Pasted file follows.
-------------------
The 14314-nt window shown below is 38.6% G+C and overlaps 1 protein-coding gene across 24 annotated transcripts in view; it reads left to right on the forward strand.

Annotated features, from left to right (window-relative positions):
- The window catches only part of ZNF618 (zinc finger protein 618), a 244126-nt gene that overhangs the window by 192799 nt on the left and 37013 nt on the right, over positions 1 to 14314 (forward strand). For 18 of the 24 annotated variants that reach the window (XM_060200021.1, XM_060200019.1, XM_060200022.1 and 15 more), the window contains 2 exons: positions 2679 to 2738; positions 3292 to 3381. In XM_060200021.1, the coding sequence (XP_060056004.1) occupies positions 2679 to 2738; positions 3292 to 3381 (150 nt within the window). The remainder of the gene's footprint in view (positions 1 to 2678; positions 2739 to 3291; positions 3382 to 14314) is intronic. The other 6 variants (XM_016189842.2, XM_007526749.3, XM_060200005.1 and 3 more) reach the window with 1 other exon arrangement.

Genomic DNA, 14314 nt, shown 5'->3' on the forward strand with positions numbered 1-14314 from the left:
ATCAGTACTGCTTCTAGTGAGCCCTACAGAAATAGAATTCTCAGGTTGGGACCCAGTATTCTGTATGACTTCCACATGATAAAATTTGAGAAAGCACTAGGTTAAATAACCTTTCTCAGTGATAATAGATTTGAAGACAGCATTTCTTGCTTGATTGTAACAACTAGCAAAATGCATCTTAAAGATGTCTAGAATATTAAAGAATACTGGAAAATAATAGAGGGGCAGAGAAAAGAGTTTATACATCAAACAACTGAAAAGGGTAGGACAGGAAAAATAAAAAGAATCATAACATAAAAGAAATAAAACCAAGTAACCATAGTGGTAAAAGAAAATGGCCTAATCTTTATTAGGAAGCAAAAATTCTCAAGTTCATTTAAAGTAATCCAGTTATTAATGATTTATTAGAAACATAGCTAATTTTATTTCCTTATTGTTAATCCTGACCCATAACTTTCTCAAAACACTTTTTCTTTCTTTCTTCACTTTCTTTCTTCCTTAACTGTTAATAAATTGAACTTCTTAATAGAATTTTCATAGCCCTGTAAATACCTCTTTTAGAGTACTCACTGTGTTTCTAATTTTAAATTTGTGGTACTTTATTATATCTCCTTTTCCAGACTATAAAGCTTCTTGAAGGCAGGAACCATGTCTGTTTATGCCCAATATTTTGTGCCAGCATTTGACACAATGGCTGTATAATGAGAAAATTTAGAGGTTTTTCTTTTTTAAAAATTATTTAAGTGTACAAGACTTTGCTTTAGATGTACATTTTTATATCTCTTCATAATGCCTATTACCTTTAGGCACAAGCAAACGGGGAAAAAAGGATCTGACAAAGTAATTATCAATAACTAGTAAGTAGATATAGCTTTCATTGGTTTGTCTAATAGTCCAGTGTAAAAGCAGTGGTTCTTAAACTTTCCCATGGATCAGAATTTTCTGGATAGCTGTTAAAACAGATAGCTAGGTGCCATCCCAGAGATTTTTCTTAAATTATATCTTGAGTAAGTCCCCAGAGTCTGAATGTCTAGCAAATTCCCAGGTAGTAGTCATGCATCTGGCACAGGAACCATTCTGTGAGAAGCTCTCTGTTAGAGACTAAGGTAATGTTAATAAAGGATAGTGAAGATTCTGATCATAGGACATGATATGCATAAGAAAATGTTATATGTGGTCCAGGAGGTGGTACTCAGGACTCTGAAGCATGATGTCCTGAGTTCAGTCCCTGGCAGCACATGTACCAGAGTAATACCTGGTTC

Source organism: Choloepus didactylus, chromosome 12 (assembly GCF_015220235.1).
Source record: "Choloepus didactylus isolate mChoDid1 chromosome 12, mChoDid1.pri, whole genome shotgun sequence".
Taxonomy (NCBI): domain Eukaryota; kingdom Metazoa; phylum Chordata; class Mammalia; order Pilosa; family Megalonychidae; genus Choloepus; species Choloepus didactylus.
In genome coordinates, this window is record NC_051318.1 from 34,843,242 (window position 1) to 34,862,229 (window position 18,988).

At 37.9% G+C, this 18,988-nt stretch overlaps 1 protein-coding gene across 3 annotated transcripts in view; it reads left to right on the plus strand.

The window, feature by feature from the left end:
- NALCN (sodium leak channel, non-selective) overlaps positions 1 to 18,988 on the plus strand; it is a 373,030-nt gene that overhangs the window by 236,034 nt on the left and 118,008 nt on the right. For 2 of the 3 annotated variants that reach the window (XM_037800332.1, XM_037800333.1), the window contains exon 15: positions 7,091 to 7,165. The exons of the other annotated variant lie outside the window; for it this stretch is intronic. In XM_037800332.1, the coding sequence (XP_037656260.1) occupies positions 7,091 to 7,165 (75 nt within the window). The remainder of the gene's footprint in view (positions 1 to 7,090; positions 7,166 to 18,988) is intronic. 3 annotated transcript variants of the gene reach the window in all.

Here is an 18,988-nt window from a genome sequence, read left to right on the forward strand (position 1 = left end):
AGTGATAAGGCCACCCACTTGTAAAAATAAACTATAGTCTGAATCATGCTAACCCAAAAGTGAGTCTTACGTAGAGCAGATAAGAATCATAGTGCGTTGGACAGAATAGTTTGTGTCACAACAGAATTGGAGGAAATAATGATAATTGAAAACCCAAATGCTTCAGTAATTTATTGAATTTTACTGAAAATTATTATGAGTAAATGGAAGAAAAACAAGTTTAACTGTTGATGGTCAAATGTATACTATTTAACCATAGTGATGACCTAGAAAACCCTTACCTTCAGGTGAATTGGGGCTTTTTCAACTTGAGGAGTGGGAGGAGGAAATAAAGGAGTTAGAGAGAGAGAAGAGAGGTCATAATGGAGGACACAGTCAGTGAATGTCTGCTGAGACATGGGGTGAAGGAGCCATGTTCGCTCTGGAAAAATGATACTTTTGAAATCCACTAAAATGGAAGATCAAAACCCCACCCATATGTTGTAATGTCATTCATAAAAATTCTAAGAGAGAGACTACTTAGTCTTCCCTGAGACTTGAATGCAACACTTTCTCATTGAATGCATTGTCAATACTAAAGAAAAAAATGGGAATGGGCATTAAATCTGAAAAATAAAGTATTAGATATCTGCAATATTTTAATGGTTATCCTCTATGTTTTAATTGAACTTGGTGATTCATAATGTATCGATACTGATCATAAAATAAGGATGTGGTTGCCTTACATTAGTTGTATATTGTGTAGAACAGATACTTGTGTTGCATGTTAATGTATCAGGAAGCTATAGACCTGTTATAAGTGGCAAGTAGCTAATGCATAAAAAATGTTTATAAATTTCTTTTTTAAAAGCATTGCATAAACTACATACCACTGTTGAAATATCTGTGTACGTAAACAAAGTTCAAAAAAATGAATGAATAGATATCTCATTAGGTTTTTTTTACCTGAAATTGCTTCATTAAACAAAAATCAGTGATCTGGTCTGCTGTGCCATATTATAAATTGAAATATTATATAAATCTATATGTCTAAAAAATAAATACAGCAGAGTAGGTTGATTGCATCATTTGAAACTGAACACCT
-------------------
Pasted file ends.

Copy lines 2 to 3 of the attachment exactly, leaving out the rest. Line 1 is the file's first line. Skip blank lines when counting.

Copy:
Annotated features, from left to right (window-relative positions):
- The window catches only part of ZNF618 (zinc finger protein 618), a 244126-nt gene that overhangs the window by 192799 nt on the left and 37013 nt on the right, over positions 1 to 14314 (forward strand). For 18 of the 24 annotated variants that reach the window (XM_060200021.1, XM_060200019.1, XM_060200022.1 and 15 more), the window contains 2 exons: positions 2679 to 2738; positions 3292 to 3381. In XM_060200021.1, the coding sequence (XP_060056004.1) occupies positions 2679 to 2738; positions 3292 to 3381 (150 nt within the window). The remainder of the gene's footprint in view (positions 1 to 2678; positions 2739 to 3291; positions 3382 to 14314) is intronic. The other 6 variants (XM_016189842.2, XM_007526749.3, XM_060200005.1 and 3 more) reach the window with 1 other exon arrangement.